Apple’s future iPhone releases used to be the closest-held secrets in the consumer technology sector. But this year, the tech media claims to have all the answers for what the iPhone 5 will look like and when it will be released. Is cagey Apple and its secretive iPhone release a thing of the past?
If you listen to the iPhone 5 rumor mill these days, it would appear that the new iPhone has been figured out: we know exactly what it will look like, the dimensions of the display, the new 19-pin dock connector, and now — the announcement date. In spite of the fact that it isn’t even August yet, sources now claim that September 12th has been circled on the calendar by Cupertino execs for the big iPhone 5 exposé.
According to Jonny Evans roundup article over at Computerworld, this date has been confirmed not by only one tech media outlet, but several:
All Things Digital, The Loop and others are all making claims of this September 12 event, and while most are not categorically stating this will see the introduction of the new device, the date does seem to match existing speculation claiming a Fall release of the new smartphone. Recent reports claimed iPhone 5 production to have already begun. The device should then ship around September 21/22, we’re told.
What’s particularly interesting is that Jim Dalrymple’s The Loop is counted among the tech blogs claiming September 12th as the date, considering that Jim has proven to have some deep sources within Cupertino; he usually acts as an accurate barometer for whether audacious claims about future Apple products pass the smell test. He seems to be buying into the notion that September 12th could be the day.
Dalrymple is pretty definitive:
However, it’s important to note that the announcement and release dates for the iPhone 5 — September 12th and 21st/22nd, respectively — was originally championed by iMore, as explored in Charles’ post yesterday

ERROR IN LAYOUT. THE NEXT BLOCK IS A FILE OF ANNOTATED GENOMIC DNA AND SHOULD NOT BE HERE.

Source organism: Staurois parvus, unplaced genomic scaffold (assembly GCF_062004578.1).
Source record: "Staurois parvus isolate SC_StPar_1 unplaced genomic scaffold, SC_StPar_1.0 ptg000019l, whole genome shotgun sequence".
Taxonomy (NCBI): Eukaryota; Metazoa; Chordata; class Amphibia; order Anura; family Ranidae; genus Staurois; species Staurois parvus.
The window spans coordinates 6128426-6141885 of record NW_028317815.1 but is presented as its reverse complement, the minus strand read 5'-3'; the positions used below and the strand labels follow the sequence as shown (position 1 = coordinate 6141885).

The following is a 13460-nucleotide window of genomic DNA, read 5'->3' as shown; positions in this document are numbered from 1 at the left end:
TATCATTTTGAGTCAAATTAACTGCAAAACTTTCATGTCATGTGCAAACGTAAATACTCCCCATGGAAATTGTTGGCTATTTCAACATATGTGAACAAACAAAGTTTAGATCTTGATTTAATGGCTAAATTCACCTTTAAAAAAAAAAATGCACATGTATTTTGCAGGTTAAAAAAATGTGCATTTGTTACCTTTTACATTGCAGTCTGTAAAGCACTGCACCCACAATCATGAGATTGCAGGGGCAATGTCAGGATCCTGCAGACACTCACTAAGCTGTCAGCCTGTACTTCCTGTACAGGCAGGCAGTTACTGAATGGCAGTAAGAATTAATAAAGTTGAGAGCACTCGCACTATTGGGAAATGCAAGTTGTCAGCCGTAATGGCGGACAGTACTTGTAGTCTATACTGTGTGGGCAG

It would be easy to act incredulous toward all of these bold claims — after all, Apple has a much longer track record of keeping secrets close to the vest. Add to this Tim Cook’s promise of “doubling down” on security, and how could we ever believe that we’re seeing the iPhone 5 and getting the exact date of its release fourty-some days before its announcement?
It is possible that more accurate leaks are a part of Apple’s new strategy under Tim Cook.
There’s no denying that the secretive, buzz-building wielding of the rumor mills was a deliberate strategy of Steve Jobs. But it remains to be seen if Apple is still playing from Jobs’ playbook when it comes to dealing with new products. Earlier in the week, we heard Tim Cook give a very careful, measure response to the possibility that the speculation surrounding the new iPhone could be hurting current sales, with Cook referring only to an amorphous “future product.” That style of elusive banter seems like vintage Steve Jobs.
At the same time, you’ll recall that, for the first time, the tech rumor mills did a rather good job of getting the New iPad right. With the exception of its name, late-breaking and even some not-so-late-breaking reports accurately reported the retina display, slightly thicker dimensions, same form factor, and A5X processor.
The earlier, more accurate leaks could indeed be coming from Asia, where Apple’s ability to control security among its component producers and assemblers may be more restricted than that of its own campus at 1 infinite loop. But in recent years, we’ve seen companies like Foxconn, and even the Chinese government, work closely with Apple to ensure security on future products, and even come down hard on those who leak information out of Asia. It has become a very risky proposition to do so, what with China’s famously draconian “justice” system, which has already prosecuted leakers in the past
We have also seen Apple themselves push back hard against errant leaks, such as the famous iPhone 4 incident, with Apple pressing authorities to charge Jason Chen of Gizmodo. Remember that?
This time around, Apple seems to be doing nothing over all of these purported leaks. And that could suggest two things: either Apple is at the heart of these leaks (the conspiracy theory angle), or that everything we’re seeing and hearing is completely bogus, and Apple is content to let the misinformation set us up for a big surprise in the fall.
I do not believe that Apple would leak a fake iPhone 5 to the public, for fear of creating a possible let-down: it would be a risky proposition for Apple to release a fake product that people could come to love and anticipate, only to have its actual iPhone 5 disappoint. I also cannot imagine that Apple’s security could have really gotten this bad.
In my opinion, either this iPhone 5 is the real thing and Apple has been complicit in letting it get out in the open, or it is a complete fabrication that Apple has nothing to do with. Either way, we’re still guaranteed silence from Cupertino on the matter until the big day finally comes.
By Michael Nace